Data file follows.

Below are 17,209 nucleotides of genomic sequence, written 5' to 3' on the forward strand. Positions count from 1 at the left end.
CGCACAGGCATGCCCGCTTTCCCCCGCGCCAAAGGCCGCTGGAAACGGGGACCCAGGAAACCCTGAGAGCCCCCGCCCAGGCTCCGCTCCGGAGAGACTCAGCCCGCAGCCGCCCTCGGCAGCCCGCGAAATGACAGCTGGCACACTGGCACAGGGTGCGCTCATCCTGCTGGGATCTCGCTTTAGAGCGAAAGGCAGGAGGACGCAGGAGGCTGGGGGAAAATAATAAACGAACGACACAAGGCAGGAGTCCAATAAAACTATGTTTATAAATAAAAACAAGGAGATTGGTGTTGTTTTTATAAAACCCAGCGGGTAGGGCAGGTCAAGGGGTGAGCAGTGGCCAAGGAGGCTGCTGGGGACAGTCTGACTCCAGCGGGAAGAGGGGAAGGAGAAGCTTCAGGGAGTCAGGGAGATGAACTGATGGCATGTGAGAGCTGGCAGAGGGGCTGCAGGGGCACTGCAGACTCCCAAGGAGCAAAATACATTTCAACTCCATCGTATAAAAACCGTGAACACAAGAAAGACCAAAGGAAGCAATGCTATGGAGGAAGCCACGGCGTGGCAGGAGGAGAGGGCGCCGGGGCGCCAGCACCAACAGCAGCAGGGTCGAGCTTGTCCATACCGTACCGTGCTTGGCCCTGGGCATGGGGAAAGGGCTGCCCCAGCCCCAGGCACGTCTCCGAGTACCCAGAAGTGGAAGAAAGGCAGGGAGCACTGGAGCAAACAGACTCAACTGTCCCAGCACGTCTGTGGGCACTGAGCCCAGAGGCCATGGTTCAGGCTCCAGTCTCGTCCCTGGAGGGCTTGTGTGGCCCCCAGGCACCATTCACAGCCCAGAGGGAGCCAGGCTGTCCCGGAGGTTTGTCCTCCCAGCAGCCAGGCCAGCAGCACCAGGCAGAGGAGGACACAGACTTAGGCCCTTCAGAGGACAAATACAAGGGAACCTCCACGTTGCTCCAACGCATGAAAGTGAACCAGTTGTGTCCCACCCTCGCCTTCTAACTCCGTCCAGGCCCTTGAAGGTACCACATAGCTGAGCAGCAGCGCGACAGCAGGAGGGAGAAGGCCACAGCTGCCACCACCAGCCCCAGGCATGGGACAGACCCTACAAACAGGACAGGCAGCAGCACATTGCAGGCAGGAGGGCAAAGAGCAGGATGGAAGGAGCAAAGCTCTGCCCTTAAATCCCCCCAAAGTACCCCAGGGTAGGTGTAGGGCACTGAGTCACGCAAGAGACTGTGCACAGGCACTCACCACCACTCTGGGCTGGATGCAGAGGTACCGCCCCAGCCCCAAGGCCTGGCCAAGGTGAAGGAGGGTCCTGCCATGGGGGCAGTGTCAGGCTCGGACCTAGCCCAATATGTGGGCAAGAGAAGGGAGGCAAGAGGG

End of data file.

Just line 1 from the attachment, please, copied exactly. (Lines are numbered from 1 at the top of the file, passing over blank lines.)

Below are 17,209 nucleotides of genomic sequence, written 5' to 3' on the forward strand. Positions count from 1 at the left end.